From there, Quantified Ventures, local governments, investors and the United States Forest Service worked to:

  • Bring in local organizational structures, including: 1) a local council of governments – the Outdoor Recreation Council of Appalachia; 2) annual funding to boost local capacity through a full-time ORCA Executive Director; 3) a nonprofit economic development partner – Athens-Wayne Outdoor Asset Development Corporation – to manage the trail as a sustainable social enterprise.
  • Secure $11 million in public and private financing for the 88-mile trail system.
  • Provide technical assistance for business strategy, planning and local capacity building.
  • Position ORCA to scale beyond the Baileys Trail System and expand to 11 counties in Appalachian, Ohio.

To date, more than 31 miles of trail have been built, 78 additional jobs created on top of 150 retained and $2 million in government funding secured at federal and state levels. The trail’s development has also led entrepreneurs in the surrounding towns to invest in local businesses, such as a restaurant and brewery that will occupy an old school building.

Phase IV construction of 26 additional miles of the trail began in July 2022. All of this progress occurred during a global health pandemic that presented numerous economic and logistical hurdles. However, it offered new funding opportunities and increased the public appreciation of the value of the outdoors.

Two mountain bike riders travel along the Baileys Trail System.
Two mountain bike riders travel along the Baileys Trail System. Image: Joel Prince

Blended approach

The Baileys Trail System is a sustainable model of shared stewardship in outdoor recreation, which contributes to the ecological, social and economic growth and vibrancy of Southeast Ohio. The project has evolved into a multi-year partnership built on innovative financing and public-private collaboration supporting trail construction and complementary natural resource- and infrastructure-related projects.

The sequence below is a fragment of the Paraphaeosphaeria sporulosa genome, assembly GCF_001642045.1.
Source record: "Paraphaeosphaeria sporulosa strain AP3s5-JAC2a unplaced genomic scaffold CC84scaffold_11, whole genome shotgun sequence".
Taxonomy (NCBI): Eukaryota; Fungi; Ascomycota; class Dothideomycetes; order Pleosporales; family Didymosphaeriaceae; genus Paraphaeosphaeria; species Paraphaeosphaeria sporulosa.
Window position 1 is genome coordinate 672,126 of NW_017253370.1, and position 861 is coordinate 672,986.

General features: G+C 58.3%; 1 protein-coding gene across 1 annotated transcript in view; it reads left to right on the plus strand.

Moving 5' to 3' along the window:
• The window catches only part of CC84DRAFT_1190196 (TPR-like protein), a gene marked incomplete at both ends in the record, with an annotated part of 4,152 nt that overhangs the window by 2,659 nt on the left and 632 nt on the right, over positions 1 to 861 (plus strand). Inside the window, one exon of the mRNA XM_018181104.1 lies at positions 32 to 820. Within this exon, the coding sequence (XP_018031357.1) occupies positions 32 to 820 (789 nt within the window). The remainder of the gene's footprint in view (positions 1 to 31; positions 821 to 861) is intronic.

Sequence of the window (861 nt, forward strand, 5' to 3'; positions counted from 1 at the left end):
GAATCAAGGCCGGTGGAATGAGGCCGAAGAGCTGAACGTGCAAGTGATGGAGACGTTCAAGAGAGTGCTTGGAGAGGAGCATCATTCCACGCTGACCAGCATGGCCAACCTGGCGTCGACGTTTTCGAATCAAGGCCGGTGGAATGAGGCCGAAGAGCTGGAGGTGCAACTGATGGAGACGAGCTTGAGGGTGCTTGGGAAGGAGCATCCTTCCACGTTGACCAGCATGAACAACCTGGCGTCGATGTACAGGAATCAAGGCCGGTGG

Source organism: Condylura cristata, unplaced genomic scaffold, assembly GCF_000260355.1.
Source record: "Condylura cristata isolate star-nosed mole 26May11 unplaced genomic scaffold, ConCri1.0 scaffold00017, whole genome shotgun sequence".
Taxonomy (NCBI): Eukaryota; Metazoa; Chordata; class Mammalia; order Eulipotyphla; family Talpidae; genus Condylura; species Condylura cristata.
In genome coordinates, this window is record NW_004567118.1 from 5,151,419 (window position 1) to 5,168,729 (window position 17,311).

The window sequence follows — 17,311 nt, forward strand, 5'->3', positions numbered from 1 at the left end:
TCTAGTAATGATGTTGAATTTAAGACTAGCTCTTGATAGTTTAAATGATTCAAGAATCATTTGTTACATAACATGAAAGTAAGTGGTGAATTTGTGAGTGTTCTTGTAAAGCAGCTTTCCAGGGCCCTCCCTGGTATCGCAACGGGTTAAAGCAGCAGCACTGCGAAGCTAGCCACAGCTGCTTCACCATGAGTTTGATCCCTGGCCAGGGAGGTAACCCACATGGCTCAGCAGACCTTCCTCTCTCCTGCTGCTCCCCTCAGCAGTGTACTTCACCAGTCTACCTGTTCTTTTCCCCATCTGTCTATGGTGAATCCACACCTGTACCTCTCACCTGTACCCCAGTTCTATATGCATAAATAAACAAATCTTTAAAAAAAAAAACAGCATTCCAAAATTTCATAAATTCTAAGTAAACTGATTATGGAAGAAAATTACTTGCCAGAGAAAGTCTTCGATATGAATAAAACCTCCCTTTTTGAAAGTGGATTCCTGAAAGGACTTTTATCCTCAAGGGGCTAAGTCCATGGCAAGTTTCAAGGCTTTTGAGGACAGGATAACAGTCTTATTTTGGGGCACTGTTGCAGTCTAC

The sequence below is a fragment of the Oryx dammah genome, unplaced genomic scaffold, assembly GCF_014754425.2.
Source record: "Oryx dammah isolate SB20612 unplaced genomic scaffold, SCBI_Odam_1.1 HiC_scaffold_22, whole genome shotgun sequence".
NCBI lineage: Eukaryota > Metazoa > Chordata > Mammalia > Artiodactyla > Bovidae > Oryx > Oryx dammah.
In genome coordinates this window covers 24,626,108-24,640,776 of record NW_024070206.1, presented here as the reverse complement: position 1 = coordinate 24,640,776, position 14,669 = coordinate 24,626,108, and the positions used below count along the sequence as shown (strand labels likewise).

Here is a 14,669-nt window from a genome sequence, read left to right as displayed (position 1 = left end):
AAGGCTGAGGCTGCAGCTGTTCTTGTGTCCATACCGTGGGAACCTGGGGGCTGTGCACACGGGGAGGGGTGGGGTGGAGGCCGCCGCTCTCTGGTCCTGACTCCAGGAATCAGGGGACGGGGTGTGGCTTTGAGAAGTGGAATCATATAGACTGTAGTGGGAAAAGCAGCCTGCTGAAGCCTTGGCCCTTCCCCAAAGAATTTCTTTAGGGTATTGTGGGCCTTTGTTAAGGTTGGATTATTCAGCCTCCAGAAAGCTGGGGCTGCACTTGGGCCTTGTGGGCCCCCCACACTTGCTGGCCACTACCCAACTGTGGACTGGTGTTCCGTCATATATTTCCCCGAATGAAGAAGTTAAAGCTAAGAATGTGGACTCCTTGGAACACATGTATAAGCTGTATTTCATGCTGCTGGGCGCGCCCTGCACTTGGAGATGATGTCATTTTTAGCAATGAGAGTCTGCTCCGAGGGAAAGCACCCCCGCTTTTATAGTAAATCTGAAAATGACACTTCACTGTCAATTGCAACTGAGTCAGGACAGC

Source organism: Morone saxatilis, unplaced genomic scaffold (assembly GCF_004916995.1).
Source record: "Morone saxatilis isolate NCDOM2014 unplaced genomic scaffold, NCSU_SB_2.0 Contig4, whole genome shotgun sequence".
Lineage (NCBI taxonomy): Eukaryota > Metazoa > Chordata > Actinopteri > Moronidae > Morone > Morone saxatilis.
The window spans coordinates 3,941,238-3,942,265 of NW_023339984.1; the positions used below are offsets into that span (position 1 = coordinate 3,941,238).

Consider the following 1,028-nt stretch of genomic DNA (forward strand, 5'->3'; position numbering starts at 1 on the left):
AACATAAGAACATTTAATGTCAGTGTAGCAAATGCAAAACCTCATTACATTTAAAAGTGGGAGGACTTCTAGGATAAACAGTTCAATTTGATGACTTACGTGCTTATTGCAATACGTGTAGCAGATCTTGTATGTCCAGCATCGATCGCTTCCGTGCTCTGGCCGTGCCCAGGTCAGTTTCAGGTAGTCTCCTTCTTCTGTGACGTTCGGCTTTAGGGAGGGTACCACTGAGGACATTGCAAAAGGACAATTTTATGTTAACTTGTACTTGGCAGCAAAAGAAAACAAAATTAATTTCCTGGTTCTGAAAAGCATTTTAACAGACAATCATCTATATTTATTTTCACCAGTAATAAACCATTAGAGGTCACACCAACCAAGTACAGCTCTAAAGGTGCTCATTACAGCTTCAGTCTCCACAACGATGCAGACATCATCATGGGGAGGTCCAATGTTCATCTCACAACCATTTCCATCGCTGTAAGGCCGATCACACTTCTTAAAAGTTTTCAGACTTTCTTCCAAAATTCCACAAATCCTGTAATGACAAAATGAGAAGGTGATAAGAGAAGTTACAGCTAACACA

In partnership with the Forest Service, Quantified Ventures is replicating this model in other US states to allow communities to solve problems together, attract public and private capital and retain local asset ownership that generates long-term revenue.

We work hand-in-hand with municipalities to develop outdoor recreation infrastructure – campgrounds, visitor centres or other outdoor infrastructure – and grow local outdoor economies through our proven playbook based on three core principles:

  • Collective management – The Baileys Trail System’s collaborative management structure included the US Forest Service, Athens Wayne Outdoor Asset Development Corporation and the Outdoor Recreation Council of Appalachia.
  • Blended financing and revenue-sharing – We blended public funding from federal, state and local sources and private financing from investors, donors and local businesses.
  • Sustainability – Multiple, diversified revenue sources allowed expansion and self-sustained investment opportunities into the future.

Now public and private partners around the country are implementing similar projects including in California, Pennsylvania, Vermont and Washington State. Diversifying and using government, private and social impact sectors reduces risk and enhances the ability to achieve a sustainable and impactful result with desired outcomes.

While this approach is hard and time intensive, we recognize there is no silver bullet or one-size-fits-all solution. But we also have the ability – as representatives of government, philanthropy, industry, investors and local implementors – to better align our efforts to develop and diversify the outdoor recreation economy and catalyze economic development at the local level.